When a number of high profile Australian businesses collapsed, such as Timbercorp Ltd and Great...
The Dangers of Commissions - Financial Planning Negligence
A number of recent high profile scheme collapses like Timbercorp and Great Southern have highlighted the danger of commission based investments where there is a conflict of interest between the investor and the financial planner. The investor requirement for sound financial and ivestment advice is at odds with the commissions offered on investment in risky and flawed investment schemes.
Commissions vary and various scheme promoters can reward a financial planner with significant commissions. It is often the better products which pay lower commissions and the riskier products, such as forestry schemes, which pay higher commissions.
Financial planners are not financial analysts. Many do not analyse, or even understand, the products they are promoting. Some of these schemes are set up by promoters for tax-minimisation purposes and are often not sound investments.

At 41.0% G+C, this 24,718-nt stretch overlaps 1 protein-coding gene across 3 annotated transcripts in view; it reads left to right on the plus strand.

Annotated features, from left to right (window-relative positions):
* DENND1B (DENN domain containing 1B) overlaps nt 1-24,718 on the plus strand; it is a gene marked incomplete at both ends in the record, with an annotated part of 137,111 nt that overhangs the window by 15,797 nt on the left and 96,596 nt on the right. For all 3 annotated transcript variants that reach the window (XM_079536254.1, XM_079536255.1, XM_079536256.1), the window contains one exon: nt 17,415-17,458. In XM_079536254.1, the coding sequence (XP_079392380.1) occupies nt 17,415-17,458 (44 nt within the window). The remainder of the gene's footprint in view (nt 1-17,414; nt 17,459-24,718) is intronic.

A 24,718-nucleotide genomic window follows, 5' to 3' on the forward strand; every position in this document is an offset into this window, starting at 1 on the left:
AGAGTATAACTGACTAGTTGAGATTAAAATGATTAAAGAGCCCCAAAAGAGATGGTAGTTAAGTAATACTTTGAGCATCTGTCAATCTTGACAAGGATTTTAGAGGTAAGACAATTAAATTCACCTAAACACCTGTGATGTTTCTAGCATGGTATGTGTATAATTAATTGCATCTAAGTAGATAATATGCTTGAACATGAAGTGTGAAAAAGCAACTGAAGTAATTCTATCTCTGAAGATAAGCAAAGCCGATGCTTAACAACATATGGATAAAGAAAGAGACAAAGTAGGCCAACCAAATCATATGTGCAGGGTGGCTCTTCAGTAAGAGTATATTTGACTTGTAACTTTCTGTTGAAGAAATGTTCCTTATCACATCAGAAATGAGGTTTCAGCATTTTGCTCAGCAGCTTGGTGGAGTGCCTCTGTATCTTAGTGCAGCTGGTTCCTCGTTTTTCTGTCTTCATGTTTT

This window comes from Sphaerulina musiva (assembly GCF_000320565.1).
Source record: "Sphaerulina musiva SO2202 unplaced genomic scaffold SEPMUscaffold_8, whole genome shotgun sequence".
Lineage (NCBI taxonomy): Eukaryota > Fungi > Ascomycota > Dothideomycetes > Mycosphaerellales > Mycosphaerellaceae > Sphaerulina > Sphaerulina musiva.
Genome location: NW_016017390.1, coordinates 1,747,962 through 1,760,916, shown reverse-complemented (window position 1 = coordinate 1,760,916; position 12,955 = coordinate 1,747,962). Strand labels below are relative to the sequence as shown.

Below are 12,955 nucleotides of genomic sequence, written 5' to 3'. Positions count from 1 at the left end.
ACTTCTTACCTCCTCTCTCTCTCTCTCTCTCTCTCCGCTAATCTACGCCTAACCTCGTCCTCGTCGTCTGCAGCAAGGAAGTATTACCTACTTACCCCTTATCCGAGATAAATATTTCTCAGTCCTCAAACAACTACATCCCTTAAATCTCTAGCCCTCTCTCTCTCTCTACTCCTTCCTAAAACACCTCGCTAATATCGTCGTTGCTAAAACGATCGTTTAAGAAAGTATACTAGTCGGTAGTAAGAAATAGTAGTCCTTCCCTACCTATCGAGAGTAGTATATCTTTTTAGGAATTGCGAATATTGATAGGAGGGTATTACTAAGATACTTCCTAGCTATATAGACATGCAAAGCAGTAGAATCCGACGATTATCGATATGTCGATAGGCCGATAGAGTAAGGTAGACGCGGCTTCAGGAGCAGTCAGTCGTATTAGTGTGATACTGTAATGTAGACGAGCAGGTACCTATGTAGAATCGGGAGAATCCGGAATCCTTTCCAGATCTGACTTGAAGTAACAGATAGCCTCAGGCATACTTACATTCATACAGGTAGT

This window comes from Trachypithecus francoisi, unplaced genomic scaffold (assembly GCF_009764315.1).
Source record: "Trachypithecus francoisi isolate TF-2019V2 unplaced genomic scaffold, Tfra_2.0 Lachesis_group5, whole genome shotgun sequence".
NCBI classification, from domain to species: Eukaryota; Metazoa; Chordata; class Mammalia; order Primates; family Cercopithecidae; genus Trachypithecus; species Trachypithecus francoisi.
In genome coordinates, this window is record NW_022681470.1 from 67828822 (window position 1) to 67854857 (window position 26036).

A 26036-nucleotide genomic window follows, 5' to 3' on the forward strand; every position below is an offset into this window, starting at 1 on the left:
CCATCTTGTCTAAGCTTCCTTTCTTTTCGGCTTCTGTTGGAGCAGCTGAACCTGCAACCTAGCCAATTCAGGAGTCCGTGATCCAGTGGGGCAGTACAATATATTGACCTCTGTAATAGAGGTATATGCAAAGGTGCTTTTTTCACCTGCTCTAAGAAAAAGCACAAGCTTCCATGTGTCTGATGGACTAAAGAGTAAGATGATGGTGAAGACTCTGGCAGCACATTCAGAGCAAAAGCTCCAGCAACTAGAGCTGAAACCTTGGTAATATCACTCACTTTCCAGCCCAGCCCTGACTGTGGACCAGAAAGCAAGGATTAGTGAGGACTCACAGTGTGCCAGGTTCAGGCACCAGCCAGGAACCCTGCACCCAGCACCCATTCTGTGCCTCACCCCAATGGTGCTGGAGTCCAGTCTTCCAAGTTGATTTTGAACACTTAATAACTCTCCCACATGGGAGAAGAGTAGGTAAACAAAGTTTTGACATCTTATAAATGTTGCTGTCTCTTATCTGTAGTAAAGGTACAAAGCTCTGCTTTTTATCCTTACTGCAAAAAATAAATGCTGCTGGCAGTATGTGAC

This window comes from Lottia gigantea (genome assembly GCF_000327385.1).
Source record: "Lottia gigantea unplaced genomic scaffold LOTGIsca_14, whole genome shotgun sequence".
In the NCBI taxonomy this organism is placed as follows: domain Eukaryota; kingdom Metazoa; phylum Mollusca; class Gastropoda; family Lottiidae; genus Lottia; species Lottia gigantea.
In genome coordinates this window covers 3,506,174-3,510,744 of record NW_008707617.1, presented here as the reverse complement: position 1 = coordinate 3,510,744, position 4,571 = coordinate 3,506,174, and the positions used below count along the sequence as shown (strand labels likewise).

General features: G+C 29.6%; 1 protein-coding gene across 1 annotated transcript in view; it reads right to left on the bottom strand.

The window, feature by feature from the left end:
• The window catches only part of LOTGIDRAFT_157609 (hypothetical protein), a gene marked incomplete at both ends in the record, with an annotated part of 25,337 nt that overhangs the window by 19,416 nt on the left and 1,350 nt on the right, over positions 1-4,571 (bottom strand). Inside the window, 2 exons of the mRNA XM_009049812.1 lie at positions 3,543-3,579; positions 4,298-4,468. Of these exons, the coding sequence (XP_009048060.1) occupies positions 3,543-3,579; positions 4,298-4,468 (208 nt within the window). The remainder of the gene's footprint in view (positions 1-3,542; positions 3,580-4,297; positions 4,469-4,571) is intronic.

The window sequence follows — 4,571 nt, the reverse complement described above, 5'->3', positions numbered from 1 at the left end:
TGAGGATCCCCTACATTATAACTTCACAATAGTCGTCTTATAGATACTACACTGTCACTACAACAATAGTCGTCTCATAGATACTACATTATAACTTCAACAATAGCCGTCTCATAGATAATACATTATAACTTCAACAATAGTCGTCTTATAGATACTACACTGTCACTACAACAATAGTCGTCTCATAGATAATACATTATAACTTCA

Most financial planners will give advice but, when you read the product disclosure statements, they are qualified and advise you to see an accountant. However, many accountants are unable to give financial product advicebecause the do not hold a financial services licence and therefore cannot properly analyse the advice given by a financial planner. In most circumstances, they can only given tax advice on the products chosen for you.
As forensic accountants we have seen schemes proposed by financial planners which involve:
- Setting up inappropriate entities, such as hybrid trusts, family trusts, superannuation funds, and/or companies which may not be the correct vehicle for the client’s particular circumstances.
- Setting up products and schemes using self-managed superannuation funds (SMSFs) with other structures which are costly and will not comply with the very strict SIS regimes. The fines for non-complying superannuation funds can be as much as 93% tax paid plus penalties for various breaches.